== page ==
“The OECD must play its role in preventing these tragic and wholly avoidable accidents in Bangladesh by reflecting the lessons in its policy work on Global Value Chains” said John Evans, TUAC General Secretary.
Bangladesh’s worst industrial accident to date on April 24th has resulted in the deaths of more than 200 garment workers, with the possibility of this figure rising to up to 1,000 as many hundreds of workers remain injured and trapped in the rubble, according to IndustriALL, the Global Union Federation representing workers in the garment industry. The tragic incident occurred just days before the International Commemoration Day for Dead and Injured Workers, part of a global union campaign for improved working conditions.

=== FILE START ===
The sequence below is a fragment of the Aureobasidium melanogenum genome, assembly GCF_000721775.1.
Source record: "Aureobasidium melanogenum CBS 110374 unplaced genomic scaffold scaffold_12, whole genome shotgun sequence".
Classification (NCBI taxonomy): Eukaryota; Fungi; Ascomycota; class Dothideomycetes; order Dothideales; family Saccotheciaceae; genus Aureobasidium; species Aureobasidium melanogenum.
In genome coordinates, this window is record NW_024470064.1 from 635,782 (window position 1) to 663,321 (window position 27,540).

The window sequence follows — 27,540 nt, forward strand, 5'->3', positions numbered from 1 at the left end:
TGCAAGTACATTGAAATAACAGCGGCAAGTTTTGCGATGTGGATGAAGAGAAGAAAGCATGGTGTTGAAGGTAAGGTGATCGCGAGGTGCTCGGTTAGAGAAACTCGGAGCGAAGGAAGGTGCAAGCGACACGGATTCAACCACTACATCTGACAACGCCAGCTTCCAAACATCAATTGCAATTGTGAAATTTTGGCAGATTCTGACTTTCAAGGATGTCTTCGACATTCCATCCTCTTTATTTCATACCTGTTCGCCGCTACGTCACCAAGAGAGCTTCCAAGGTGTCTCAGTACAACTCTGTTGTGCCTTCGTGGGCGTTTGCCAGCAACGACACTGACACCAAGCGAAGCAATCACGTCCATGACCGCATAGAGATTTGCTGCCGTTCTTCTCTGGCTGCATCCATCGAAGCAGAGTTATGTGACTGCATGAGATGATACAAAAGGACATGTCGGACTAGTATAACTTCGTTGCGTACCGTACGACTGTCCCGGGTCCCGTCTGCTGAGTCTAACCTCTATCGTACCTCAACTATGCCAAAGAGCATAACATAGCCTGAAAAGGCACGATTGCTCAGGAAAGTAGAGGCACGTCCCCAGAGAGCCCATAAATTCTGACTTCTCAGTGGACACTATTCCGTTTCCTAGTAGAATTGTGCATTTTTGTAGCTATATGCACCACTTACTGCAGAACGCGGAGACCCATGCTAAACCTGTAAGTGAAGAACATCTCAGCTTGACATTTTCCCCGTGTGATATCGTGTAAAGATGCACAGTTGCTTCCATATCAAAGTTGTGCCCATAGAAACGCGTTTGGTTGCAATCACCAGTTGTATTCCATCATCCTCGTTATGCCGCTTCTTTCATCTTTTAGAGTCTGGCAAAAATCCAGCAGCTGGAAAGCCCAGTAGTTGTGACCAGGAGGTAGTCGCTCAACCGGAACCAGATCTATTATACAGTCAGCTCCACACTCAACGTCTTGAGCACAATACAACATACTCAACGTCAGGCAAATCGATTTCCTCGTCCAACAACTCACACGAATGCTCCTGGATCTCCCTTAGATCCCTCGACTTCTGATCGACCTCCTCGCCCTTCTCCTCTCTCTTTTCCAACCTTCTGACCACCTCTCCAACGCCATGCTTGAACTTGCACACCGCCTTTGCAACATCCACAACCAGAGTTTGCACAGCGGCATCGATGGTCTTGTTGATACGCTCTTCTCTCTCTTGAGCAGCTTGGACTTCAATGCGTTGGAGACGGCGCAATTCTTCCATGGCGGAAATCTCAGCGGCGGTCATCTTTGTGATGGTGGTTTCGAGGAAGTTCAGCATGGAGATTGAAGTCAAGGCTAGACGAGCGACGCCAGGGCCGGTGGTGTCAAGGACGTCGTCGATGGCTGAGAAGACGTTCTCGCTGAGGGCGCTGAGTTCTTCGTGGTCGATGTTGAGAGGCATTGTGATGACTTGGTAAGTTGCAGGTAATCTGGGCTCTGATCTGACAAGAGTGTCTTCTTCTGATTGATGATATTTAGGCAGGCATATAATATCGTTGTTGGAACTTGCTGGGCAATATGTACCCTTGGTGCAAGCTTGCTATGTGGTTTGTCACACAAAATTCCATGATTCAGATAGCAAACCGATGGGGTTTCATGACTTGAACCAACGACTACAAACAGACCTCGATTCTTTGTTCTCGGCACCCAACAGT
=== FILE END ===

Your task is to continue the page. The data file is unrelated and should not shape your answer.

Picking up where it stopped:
TUAC understands that the OECD’s work surrounding Global Value Chains is centred around deepening understanding of job creation, income distribution, and the types of employment that are being generated.
The appalling working conditions for workers in Bangladesh highlight the urgent need for OECD policy work in this area to address working conditions, health and safety, and the role of trade unions.
Moreover, under the OECD Guidelines for Multinational Enterprises (MNEs), the OECD’s flagship instrument on responsible business conduct, the brands have a responsibility to avoid being involved in health and safety accidents in their supply chain. More than merely spreading ideas on responsible business conduct, they are expected to undertake due diligence and to take action when such accidents occur, including providing remedy to workers and using their considerable leverage with suppliers to change conditions on-the-ground. TUAC urges the OECD to integrate this responsibility of MNEs into its work on Global Value Chains.